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Magnetic Orientation of the Common Toad: Establishing an Arena Approach for Adult Anurans


Magnetic Orientation of the Common Toad: Establishing an Arena Approach for Adult Anurans

Lukas Landler et al. Front Zool.


Background: Magnetic orientation is a taxonomically widespread phenomenon in the animal kingdom, but has been little studied in anuran amphibians. We collected Common Toads (Bufo bufo) during their migration towards their spawning pond and tested them shortly after displacement for possible magnetic orientation in arena experiments. Animals were tested in two different set-ups, in the geomagnetic field and in a reversed magnetic field. To the best of our knowledge, this is the first study testing orientation of adult anurans with a controlled magnetic field of a known strength and alignment.

Results: After displacement, toads oriented themselves unimodally under the geomagnetic field, following their former migration direction (d-axis). When the magnetic field was reversed, the distribution of bearings changed from a unimodal to a bimodal pattern, but still along the d-axis. The clustering of bearings was only significant after the toads reached the outer circle, 60.5 cm from their starting point. At a virtual inner circle (diameter 39 cm) and at the start of the experiment, orientation of toads did not show any significant pattern.

Conclusions: The experimental set-up used in our study is suitable to test orientation behaviour of the Common Toad. We speculate that toads had not enough time to relocate their position on an internal map. Hence, they followed their former migration direction. Bimodality in orientation when exposed to the reversed magnetic field could be the result of a cue conflict, between magnetic and possibly celestial cues. For maintaining their migration direction toads use, at least partly, the geomagnetic field as a reference system.


Figure 1
Figure 1
Testing site. Location of the pond in Vienna with the surrounding park and the direction towards the testing site. Toads are diverted by the drift fence until they can cross the street through the tunnels.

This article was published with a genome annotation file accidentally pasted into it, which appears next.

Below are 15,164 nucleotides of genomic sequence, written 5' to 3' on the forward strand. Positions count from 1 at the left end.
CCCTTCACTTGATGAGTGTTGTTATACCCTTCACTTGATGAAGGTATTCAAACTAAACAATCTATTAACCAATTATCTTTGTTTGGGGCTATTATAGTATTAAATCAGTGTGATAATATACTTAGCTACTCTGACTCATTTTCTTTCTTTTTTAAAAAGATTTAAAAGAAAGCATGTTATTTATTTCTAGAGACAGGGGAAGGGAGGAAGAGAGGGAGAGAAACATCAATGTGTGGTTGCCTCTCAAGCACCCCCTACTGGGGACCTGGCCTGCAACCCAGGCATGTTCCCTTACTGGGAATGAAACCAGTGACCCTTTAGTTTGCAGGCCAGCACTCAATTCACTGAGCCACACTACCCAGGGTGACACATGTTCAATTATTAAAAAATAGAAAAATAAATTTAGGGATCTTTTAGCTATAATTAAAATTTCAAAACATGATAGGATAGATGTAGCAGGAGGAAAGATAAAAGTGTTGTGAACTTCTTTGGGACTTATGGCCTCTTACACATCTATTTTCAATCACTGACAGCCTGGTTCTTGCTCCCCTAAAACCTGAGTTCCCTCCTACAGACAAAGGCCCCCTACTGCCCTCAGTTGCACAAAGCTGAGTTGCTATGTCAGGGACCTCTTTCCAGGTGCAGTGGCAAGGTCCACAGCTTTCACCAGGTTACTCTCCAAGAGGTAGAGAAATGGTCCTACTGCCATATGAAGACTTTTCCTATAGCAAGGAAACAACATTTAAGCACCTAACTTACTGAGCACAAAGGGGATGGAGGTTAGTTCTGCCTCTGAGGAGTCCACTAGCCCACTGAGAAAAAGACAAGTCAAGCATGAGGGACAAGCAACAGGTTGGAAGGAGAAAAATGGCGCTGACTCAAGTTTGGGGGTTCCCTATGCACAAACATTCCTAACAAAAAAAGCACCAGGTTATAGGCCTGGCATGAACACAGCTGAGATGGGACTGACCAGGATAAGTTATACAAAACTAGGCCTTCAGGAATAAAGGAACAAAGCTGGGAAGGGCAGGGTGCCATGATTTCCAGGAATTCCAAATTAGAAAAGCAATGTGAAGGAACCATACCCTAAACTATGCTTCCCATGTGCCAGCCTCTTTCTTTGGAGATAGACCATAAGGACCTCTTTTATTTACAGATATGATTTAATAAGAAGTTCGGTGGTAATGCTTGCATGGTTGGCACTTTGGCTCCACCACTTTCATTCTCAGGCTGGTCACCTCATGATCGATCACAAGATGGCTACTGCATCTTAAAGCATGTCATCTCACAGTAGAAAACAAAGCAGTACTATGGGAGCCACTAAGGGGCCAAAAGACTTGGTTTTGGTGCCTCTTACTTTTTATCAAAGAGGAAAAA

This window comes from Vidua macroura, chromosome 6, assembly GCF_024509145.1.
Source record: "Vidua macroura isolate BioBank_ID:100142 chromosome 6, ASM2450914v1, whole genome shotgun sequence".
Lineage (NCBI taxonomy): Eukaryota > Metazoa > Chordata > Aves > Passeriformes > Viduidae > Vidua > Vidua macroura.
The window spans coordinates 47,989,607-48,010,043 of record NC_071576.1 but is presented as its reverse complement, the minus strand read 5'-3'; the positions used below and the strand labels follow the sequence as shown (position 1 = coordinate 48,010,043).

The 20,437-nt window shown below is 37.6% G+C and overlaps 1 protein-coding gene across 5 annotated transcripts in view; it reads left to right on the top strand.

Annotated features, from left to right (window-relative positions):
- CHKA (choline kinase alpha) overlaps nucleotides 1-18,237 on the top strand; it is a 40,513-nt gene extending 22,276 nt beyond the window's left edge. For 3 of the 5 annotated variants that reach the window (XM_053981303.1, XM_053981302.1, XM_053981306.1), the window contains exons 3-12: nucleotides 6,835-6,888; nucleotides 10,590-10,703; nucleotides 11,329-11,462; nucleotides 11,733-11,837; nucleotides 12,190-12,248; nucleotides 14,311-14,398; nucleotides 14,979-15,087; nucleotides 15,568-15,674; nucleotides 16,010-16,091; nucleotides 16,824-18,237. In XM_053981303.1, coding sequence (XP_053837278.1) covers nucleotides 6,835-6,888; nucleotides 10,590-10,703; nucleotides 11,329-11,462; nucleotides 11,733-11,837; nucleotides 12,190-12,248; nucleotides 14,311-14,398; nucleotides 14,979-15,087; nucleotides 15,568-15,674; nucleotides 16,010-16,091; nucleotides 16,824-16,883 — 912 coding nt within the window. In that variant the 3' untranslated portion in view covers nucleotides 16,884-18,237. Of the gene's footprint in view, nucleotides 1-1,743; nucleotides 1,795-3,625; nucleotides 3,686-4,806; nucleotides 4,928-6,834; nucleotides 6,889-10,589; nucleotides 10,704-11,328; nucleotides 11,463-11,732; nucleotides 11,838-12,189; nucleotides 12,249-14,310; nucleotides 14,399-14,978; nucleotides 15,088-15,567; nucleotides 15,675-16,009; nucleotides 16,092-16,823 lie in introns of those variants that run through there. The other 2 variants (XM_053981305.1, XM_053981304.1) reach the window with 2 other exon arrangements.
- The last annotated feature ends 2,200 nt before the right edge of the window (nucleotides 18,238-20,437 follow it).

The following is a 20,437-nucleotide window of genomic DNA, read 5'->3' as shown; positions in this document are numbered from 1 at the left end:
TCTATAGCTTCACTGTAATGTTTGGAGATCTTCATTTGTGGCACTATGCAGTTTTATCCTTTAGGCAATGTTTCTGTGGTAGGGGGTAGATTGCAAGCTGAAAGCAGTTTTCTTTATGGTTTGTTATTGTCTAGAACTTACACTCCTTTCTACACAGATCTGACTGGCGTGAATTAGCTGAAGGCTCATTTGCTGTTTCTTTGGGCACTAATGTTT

Figure 2
Figure 2
Experimental set-up. Experimental set-up with Helmholtz-coils. At the start of each trial the toad was placed in the centre of the arena and covered with a pot (release device).
Figure 3
Figure 3
Results. Bearings and mean directions of the initial orientation (a), orientation at the inner circle (b) and orientation at the wall of the arena (c); in the figure the radius of the circle corresponds to a mean vector length (r) equal to one. Graphs in the upper row show the results obtained under natural conditions, graphs in the lower row (highlighted) those obtained with the reversed magnetic field (n = 29 in all cases). Dashed lines indicate the 95% confidence intervals in cases of significant orientation (P < 0.05). Under natural conditions the magnetic North (mN) coincided with the true north direction (nN), whereas in the reversed field mN was opposite to nN. Coloured arrows indicate the direction to the pond (P), the direction from the hibernation area to the pond (HA) and the mean direction along the drift fence (D). In the case of the reversed field, corresponding arrows are placed on the opposite side, in paler colours, to illustrate the directions when following only the magnetic field.

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